If you get your health news from blogs such as Goop and Dr Oz, you might be led to believe a certain group of vegetables called “nightshade vegetables” are bad for you.
The theory goes that members of the plant family Solanaceae, which includes tomatoes, capsicums, chilli peppers, eggplant and potatoes, contain toxins designed to stop us from eating them, which are damaging to our health.
This idea comes from the fact that poisonous berries called “nightshade” are also in the solanaceae family. But that doesn’t mean all plants in this family are toxic, and the nutrient-rich solanaceae vegetables are the building blocks of some of the most healthy dietary patterns on the planet (such as the Mediterranean diet).
Read more: Food as medicine: why do we need to eat so many vegetables and what does a serve actually look like?
The “toxins” in these vegetables that some have claimed to be the problem are compounds called lectins. Lectins are proteins, the stuff that meat is made up of, or enzymes that exist in many foods and our bodies. They’re slightly different to the proteins in meat and muscle as they have sugars attached to them meaning they can bind cells together.
It’s thought by those who believe lectins are harmful, that they stick the cells in our body together, causing potential damage and pain, such as arthritis. However, the simple act of cooking helps to break down these lectins and the minute risk of any negative action can be easily deactivated.
The other key point is levels in foods vary, while some foods contain them in high quantities (such as kidney beans, which should be eaten cooked), quantities are very low in food we would eat raw such as tomatoes and capsicums.
But aren’t these chemicals designed to stop us eating them?
It’s sometimes thought the reason plants make lectins is to stop them being eaten, and that because of this they must cause us harm. One claim is that they cause inflammation, worsening arthritis. But in our recent review of the research there was little evidence for this.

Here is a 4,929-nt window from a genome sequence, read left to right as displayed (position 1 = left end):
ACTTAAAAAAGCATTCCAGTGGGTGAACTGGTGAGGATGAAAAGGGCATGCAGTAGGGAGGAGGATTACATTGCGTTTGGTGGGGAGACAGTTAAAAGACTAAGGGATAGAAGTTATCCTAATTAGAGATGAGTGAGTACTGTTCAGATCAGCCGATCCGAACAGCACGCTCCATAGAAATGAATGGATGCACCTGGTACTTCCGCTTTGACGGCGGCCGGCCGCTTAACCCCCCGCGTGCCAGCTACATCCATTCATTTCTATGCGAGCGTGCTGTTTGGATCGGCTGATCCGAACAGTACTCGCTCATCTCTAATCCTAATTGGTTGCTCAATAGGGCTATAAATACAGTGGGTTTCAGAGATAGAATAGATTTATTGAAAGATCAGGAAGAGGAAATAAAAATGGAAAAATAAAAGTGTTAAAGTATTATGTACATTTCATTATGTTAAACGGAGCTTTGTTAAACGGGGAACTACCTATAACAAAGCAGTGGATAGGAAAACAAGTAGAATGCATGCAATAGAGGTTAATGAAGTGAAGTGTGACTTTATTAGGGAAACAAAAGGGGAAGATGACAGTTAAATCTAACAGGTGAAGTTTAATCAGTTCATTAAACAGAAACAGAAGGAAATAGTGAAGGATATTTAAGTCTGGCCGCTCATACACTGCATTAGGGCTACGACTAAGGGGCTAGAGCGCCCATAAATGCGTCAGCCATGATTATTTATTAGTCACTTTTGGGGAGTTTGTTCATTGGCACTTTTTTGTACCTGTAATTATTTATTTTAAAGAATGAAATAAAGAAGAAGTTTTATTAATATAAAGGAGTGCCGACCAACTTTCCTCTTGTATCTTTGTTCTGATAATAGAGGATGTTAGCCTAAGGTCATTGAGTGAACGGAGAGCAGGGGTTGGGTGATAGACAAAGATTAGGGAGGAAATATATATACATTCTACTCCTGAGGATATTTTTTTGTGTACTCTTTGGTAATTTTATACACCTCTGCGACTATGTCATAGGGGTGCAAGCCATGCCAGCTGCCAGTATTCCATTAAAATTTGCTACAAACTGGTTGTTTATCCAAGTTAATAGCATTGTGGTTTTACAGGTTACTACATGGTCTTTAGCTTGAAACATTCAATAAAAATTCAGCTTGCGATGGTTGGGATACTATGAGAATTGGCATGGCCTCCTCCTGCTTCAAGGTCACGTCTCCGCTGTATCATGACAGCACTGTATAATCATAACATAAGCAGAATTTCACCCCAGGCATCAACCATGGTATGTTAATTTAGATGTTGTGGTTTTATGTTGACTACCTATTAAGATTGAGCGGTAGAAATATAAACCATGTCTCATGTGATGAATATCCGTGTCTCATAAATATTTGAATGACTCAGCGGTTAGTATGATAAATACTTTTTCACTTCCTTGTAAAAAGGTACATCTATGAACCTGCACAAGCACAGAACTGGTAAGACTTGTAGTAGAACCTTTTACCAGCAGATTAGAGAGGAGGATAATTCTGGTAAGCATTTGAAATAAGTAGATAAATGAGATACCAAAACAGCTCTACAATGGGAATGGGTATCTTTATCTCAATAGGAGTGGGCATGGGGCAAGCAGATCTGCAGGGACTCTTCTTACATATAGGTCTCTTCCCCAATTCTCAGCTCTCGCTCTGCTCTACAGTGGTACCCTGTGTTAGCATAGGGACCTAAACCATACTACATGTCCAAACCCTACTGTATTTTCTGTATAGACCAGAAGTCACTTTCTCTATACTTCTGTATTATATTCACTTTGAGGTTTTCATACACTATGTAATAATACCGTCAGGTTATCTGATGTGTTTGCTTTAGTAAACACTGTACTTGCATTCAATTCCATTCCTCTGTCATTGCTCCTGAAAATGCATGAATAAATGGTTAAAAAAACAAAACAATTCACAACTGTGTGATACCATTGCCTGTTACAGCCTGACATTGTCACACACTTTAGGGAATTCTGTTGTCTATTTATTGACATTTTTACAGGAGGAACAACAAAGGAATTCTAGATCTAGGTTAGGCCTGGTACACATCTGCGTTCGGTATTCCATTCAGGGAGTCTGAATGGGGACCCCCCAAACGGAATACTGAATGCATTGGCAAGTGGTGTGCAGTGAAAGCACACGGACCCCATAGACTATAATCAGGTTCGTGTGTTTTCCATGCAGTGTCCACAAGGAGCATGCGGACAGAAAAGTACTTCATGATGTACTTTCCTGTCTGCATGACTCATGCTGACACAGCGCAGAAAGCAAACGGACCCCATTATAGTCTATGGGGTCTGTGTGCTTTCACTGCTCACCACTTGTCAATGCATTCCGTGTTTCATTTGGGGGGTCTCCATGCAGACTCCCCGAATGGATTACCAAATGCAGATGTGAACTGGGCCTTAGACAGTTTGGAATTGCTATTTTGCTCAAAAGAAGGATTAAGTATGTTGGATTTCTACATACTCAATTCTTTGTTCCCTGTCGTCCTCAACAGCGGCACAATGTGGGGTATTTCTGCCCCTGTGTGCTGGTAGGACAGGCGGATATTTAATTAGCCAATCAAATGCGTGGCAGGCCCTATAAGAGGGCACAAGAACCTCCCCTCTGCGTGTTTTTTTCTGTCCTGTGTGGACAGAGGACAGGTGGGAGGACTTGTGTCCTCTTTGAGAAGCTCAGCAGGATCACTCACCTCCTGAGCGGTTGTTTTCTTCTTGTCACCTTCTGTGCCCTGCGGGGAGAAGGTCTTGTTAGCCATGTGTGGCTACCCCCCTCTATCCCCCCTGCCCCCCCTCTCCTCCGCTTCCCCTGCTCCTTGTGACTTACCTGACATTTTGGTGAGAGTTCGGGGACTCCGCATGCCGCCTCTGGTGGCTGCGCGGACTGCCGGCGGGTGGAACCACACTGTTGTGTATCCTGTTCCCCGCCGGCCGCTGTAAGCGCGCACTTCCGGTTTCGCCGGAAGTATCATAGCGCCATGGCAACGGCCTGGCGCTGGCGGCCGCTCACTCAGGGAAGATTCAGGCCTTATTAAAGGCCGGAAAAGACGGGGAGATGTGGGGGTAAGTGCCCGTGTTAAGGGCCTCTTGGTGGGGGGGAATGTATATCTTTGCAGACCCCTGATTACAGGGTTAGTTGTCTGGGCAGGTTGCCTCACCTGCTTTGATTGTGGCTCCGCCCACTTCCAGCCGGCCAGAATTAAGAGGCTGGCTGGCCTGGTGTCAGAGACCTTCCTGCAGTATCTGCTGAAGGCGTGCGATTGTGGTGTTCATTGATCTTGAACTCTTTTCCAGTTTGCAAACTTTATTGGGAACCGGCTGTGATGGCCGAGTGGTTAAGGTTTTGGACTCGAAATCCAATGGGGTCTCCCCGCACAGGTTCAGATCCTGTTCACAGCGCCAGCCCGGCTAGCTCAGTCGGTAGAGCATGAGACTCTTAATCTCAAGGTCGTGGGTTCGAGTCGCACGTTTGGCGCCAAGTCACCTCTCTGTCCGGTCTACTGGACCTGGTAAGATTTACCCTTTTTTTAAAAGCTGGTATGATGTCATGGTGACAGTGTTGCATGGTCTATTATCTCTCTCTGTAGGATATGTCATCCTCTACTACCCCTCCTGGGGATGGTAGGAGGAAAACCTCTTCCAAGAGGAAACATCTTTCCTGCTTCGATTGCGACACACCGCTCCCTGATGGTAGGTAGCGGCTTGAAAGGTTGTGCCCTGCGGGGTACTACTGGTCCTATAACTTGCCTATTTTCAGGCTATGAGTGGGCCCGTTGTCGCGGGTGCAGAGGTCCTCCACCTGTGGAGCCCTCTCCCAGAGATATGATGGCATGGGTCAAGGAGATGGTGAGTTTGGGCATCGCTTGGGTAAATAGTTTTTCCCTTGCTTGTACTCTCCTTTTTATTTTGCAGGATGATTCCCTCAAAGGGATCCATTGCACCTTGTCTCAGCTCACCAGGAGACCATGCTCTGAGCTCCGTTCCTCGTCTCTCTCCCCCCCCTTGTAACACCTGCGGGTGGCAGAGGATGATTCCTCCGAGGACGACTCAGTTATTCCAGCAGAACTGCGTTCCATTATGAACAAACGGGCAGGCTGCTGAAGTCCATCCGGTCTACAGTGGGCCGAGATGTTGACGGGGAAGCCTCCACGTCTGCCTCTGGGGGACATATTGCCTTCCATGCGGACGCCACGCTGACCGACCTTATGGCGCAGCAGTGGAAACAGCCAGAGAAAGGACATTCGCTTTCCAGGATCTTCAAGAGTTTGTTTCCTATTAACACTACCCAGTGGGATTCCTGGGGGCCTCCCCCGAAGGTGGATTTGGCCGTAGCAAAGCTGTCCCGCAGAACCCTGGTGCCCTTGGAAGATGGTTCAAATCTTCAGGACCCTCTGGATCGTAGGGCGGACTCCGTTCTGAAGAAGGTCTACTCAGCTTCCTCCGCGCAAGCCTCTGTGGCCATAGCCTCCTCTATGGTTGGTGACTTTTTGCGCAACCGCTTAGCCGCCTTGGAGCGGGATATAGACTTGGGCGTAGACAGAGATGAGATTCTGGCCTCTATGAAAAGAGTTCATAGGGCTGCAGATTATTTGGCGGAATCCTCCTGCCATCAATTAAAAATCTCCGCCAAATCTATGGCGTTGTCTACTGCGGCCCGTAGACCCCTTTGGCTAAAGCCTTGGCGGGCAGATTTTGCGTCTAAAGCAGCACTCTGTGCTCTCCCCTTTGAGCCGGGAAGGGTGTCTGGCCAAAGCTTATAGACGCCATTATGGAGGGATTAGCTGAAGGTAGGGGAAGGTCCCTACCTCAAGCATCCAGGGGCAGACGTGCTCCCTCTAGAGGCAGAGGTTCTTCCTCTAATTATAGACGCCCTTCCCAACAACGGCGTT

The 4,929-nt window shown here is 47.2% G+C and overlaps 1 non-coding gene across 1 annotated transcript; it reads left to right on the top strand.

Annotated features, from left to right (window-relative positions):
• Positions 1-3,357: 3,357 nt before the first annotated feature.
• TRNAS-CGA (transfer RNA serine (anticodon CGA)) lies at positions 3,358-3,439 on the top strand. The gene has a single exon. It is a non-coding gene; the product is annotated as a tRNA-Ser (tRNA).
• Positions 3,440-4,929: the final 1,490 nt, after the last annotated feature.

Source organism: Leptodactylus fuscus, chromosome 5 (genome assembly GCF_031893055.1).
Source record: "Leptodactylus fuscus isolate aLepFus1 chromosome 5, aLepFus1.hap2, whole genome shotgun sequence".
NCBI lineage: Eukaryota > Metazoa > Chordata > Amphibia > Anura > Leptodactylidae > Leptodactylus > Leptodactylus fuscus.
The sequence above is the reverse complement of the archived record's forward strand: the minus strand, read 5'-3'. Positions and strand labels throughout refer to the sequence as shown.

The evidence that exists on arthritis and other forms of disease related to inflammation (including heart disease) supports the role of the Mediterranean-type diet. This is based on vegetables, including those from the solanaceae family.
Read more: Health Check: are microgreens better for you than regular greens?
It’s also a myth that compounds plants produce to stop them being eaten are harmful to us. Increasingly there’s evidence many of these compounds can have beneficial effects. Polyphenols, which are bitter chemicals found in a range of fruit and vegetables to stop them being eaten have been shown to reduce the risk of heart disease and stroke, and maybe even dementia.
Although there are no apparent benefits of lectins, and some theoretical potential of harms (cells sticking together in a test tube, or vomiting after eating raw kidney beans) these naturally occurring chemicals can be easily broken down by cooking.
So, on the plate, lectins are not an issue. And the so-called “nightshade vegetables” have numerous other reasons why they’re benefical for heath, from vitamins and minerals through to fibre and polyphenols. The key is to eat as wide a variety of fruit and vegetables as possible to maximise these health improving factors.
What’s in a name?
The favourite of health bloggers and “superfood” proponents is the goji berry. But surprise, this too belongs to the nightshade family.
Goji berries have been claimed to treat dry skin, promote longevity and even improve sexual desire. Some of these claims might be related to its historical use as a traditional Chinese treatment.
It does contain vitamins A and C, so it’s not devoid of any nutritional value. But any claims of health benefits above and beyond any other kind of berry are currently unproven.
So the message here? Don’t worry too much about which fruits or vegetables famous bloggers or TV doctors tell you to eat or not to eat. Enjoy them all, be sure to get your “two and five” serves, and store and wash them properly before you tuck in.
Read more: Health Check: can chopping your vegetables boost their nutrients?